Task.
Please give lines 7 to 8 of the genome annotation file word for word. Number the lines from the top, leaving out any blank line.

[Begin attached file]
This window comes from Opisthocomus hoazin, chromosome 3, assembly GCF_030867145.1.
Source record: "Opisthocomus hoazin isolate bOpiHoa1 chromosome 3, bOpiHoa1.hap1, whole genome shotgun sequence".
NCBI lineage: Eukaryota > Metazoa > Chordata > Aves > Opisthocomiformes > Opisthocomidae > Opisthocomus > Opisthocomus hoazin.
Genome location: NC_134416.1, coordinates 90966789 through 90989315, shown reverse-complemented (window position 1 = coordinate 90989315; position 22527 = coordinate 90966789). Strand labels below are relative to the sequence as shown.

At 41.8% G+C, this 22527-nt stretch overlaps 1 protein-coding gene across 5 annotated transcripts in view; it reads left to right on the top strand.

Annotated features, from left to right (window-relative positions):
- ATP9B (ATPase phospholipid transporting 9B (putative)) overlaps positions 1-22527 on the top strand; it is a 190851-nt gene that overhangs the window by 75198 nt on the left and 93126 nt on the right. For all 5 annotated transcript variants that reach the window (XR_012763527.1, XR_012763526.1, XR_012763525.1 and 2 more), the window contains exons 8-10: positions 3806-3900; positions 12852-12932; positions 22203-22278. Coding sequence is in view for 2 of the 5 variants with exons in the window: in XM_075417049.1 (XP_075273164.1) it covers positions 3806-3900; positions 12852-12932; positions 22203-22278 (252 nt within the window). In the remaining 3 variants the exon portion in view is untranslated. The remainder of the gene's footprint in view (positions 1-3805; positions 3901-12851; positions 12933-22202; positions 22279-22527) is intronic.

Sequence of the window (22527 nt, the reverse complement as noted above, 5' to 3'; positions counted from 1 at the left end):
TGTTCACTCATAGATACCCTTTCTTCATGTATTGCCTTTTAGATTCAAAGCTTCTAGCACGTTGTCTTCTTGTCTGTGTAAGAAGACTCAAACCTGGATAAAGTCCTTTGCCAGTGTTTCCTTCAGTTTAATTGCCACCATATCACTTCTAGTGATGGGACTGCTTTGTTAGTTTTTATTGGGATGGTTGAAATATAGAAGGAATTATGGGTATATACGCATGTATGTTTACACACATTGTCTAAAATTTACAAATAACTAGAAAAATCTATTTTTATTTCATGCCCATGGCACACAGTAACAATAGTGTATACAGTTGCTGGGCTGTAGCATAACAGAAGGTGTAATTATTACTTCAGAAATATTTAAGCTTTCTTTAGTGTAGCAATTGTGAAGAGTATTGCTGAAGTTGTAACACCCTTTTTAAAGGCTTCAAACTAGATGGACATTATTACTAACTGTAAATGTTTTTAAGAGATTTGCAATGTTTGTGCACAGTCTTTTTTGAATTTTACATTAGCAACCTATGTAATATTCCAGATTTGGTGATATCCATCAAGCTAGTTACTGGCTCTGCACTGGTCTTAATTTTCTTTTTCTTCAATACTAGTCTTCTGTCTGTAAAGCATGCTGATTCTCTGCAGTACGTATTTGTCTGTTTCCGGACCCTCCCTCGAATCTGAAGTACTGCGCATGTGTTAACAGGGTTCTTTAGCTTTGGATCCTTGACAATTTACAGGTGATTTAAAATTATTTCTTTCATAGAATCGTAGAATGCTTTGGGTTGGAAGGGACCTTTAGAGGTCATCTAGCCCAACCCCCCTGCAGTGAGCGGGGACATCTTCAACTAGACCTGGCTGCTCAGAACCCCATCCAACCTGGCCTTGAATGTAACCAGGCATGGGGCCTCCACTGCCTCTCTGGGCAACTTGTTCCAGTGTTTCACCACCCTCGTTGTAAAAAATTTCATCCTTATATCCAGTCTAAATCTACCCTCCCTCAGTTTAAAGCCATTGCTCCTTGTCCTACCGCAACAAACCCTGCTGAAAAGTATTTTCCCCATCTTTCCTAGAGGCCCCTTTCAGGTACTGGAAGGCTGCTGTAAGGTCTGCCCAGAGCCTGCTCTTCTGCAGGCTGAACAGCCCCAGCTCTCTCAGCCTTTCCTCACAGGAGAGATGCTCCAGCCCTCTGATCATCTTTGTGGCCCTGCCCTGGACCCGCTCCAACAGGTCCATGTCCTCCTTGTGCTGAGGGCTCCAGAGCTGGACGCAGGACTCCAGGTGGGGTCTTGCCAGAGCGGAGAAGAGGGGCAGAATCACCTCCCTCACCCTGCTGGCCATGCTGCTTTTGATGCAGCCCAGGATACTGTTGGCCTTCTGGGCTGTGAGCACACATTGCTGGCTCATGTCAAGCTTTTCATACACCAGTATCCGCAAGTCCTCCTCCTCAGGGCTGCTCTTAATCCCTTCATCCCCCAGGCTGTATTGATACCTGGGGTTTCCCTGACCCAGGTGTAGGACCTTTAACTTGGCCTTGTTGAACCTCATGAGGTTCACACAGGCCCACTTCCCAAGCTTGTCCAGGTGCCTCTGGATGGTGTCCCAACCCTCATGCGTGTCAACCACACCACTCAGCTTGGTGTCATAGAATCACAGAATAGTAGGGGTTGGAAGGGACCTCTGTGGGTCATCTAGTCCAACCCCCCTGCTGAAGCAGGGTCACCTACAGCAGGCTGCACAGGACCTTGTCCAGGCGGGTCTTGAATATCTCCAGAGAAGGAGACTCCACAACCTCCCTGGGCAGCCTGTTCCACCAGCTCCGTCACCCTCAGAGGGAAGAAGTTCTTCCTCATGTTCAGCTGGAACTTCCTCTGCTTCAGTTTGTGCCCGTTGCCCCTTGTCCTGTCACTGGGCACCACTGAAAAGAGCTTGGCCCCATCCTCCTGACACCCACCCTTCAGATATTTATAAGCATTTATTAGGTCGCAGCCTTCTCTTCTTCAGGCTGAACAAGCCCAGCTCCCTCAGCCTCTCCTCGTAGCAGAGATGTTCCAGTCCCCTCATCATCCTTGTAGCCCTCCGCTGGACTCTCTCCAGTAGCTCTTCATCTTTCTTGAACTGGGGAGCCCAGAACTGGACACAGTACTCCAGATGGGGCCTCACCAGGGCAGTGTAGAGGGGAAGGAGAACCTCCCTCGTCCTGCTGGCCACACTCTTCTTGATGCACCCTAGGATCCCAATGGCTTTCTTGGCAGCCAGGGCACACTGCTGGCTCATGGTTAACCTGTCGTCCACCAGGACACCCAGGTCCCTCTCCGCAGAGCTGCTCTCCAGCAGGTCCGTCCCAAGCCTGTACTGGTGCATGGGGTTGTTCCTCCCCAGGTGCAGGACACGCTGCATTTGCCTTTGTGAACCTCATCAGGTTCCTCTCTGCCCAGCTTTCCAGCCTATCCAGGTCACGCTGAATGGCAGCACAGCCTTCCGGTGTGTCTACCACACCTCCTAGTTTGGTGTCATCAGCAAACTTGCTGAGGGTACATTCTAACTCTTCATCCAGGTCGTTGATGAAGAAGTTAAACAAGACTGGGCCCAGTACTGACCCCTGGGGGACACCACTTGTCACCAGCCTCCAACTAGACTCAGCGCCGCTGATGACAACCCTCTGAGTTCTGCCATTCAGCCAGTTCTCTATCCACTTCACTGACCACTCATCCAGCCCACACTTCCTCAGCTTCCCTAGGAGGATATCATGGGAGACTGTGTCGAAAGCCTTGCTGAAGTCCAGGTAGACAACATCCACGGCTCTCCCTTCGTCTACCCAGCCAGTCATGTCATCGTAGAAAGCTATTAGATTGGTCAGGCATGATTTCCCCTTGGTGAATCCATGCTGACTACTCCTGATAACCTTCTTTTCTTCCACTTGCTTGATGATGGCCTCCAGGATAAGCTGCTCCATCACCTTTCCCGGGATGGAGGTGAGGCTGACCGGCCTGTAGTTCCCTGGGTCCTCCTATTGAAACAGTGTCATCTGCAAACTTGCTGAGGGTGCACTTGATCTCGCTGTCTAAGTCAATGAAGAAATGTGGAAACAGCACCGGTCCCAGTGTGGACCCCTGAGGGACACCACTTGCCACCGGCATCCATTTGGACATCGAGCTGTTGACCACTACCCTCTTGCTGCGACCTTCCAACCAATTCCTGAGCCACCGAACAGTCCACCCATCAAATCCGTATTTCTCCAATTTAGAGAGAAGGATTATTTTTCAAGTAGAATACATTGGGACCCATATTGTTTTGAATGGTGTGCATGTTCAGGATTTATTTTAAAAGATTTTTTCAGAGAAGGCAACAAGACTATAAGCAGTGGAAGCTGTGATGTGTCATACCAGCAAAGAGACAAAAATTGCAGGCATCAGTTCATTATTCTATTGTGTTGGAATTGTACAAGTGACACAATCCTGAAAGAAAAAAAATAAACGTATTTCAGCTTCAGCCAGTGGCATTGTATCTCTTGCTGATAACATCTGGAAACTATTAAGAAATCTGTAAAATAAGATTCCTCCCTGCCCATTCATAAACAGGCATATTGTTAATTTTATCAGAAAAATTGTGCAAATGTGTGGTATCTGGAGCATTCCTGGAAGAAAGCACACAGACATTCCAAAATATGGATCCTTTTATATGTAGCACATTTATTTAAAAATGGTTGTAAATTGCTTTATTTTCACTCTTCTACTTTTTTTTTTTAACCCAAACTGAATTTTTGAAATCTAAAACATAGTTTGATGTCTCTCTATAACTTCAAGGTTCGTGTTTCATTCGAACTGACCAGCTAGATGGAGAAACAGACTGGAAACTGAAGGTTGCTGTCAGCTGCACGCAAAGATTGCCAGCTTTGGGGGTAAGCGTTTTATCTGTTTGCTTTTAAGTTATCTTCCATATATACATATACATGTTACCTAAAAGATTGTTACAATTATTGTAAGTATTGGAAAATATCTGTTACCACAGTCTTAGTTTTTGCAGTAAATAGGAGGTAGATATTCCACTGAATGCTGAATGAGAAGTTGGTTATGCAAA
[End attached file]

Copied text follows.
- ATP9B (ATPase phospholipid transporting 9B (putative)) overlaps positions 1-22527 on the top strand; it is a 190851-nt gene that overhangs the window by 75198 nt on the left and 93126 nt on the right. For all 5 annotated transcript variants that reach the window (XR_012763527.1, XR_012763526.1, XR_012763525.1 and 2 more), the window contains exons 8-10: positions 3806-3900; positions 12852-12932; positions 22203-22278. Coding sequence is in view for 2 of the 5 variants with exons in the window: in XM_075417049.1 (XP_075273164.1) it covers positions 3806-3900; positions 12852-12932; positions 22203-22278 (252 nt within the window). In the remaining 3 variants the exon portion in view is untranslated. The remainder of the gene's footprint in view (positions 1-3805; positions 3901-12851; positions 12933-22202; positions 22279-22527) is intronic.

Sequence of the window (22527 nt, the reverse complement as noted above, 5' to 3'; positions counted from 1 at the left end):